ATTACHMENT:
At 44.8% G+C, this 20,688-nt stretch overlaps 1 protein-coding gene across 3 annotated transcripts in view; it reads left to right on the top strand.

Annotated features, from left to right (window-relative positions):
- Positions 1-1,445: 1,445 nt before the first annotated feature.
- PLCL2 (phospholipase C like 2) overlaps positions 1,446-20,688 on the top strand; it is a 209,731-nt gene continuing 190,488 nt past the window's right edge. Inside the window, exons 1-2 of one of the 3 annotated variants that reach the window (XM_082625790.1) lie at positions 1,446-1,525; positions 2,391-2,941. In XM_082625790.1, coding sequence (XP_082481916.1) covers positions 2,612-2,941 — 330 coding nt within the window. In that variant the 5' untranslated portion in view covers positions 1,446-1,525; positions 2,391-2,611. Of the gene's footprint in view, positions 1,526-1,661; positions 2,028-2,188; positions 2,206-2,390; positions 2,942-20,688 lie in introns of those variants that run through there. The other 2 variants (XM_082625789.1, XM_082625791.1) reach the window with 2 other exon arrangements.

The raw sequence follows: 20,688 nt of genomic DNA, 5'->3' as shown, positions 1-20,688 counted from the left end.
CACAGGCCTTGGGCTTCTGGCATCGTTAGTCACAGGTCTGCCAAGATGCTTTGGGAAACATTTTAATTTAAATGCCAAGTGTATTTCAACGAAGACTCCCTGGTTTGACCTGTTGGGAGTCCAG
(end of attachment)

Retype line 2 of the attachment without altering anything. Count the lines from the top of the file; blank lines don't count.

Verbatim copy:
Annotated features, from left to right (window-relative positions):